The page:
Home > Schooling > Help Your Children Adjust to a New School Abroad

Help Your Children Adjust to a New School Abroad

By: Sarah Knowles BA, MA - Updated: 29 Nov 2012 | comments*Discuss
Children School Abroad Career Break

For children of all ages, the biggest difficulty of accompanying their parents on a career break abroad often is adjusting to a new school. Being the new kid on the block is hard enough, having to adapt to a new country and perhaps a new curriculum and new language as well is a double whammy.

It can be especially difficult with teenagers, who often leave life-long friends behind at home and suddenly find themselves in a confusing, unfamiliar and often frightening environment.

Adjusting a new school can be made a lot less stressful with help from parents and, if possible, from teachers and other siblings. Because school for many children is like their second home and lays the groundwork for their social life, it's important to help them adjust as quickly as possible so they can begin to flourish in their new surroundings.

Top Tips to Help Your Child Adjust

  • If possible, have your children start school at the beginning of the academic year (which is different in some countries such as Australia and New Zealand). This will make them feel less of an outsider, especially as other children may be starting at the same time.
  • Find out the dress code in the new school so your children can fit in quicker. Most schools in the UK have compulsory uniforms, abroad this is often not the case.
  • If your children have special interests, find out beforehand about any extra-curricular activities in which they can get involved. Most schools worldwide have sporting clubs, music lessons/art/hobby groups etc, where language skills are not key. If they excel in one area, it may help to compensate for other areas where they may not do so well. Encouraging school involvement is a must.
  • Listen to your children's needs, desires and fears. Don't laugh away some fears as not being valid. If they are important to your children, they are important.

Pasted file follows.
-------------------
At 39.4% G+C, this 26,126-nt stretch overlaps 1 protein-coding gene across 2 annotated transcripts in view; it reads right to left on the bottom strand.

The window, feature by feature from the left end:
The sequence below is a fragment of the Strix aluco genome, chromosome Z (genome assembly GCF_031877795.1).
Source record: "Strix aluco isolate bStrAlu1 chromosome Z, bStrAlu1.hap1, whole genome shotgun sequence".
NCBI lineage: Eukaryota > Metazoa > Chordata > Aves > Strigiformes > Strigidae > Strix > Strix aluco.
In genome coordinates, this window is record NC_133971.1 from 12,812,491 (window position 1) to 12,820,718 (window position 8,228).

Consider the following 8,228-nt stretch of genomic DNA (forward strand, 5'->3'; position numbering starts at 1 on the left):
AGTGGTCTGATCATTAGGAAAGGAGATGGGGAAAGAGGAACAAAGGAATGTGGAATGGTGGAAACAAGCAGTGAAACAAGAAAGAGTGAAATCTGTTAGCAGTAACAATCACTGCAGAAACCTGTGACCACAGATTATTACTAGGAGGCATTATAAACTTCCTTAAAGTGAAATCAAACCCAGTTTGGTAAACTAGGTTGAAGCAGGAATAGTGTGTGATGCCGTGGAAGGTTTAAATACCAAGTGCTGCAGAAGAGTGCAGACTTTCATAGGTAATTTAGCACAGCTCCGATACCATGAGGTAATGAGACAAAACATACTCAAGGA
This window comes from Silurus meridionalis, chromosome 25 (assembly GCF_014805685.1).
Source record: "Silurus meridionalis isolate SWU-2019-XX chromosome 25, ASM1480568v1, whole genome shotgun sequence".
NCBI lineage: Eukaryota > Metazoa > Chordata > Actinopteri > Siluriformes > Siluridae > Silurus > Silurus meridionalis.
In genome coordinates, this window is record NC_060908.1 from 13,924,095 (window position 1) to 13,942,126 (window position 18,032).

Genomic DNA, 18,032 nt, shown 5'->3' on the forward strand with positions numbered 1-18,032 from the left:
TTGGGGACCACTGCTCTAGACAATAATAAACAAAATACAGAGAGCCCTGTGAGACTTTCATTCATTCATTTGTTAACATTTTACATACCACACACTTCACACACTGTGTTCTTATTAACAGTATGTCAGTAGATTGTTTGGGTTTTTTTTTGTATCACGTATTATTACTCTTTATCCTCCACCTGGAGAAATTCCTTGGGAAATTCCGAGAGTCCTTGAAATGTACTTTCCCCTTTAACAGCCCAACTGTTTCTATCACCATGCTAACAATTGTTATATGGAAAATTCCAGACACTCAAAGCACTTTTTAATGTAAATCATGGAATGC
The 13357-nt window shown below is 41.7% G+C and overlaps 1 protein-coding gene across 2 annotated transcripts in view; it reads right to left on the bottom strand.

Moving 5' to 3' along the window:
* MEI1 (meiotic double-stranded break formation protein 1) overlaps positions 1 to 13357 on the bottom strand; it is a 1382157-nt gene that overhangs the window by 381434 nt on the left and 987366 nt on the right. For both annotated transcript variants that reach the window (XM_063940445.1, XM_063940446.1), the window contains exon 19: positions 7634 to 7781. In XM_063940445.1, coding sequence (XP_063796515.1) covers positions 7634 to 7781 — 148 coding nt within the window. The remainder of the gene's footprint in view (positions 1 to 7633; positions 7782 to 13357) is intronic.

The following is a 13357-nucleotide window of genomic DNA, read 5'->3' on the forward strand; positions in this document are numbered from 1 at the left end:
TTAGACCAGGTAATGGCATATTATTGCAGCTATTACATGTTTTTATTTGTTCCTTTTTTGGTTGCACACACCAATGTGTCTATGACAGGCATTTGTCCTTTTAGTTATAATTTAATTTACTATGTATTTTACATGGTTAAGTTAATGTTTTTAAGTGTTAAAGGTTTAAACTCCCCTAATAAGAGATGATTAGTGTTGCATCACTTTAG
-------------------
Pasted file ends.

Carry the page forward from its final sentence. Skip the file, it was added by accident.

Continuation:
• If your child is young, make sure you introduce them to their new teacher, and perhaps even to the entire class. Let the teacher know if your child has any special abilities, disabilities or interests.
  • Be enthusiastic about the new school – look at it an amazing adventure for your children, not something scary that is worth dreading. If you put on a positive focus, chances are they will too.

New Culture, New Life

Moving to a new school abroad means adjusting a new culture. Your child may find things are done differently than at home, and he or she may have questions. Answer them to the best of your ability, openly and honestly, but let them know that just because you may do things differently, that doesn't necessarily mean you do them better. Understanding and respecting another culture is an important part of living abroad.

Sit down with your children before the begin their new school and discuss their expectations with them. If they have been attending a cosmopolitan school in London and you are moving to a small, rural town in the United States, help them to have realistic expectations. Talking can help prepare them for any unforeseen obstacles they may come across.

As older children may find it harder to adapt, both to a new culture and a new language, some countries run exchange programmes for young people, which could be of immeasurable help before you finally make the move. Discover what's on offer by contacting the education authority in your chosen destination.

Adjusting a new school, especially one abroad, takes time. If your children still feel anxious after a month in their new environment, it may be time to talk to their teacher or headteacher. Most children, however, will settle in quickly, as long as they have supportive parents and feel they are given free reign to talk about their fears.

You might also like...
Share Your Story, Join the Discussion or Seek Advice..
Why not be the first to leave a comment for discussion, ask for advice or share your story...

If you'd like to ask a question one of our experts (workload permitting) or a helpful reader hopefully can help you... We also love comments and interesting stories

(never shown)
(never shown)
(never shown)
(never shown)
Enter word: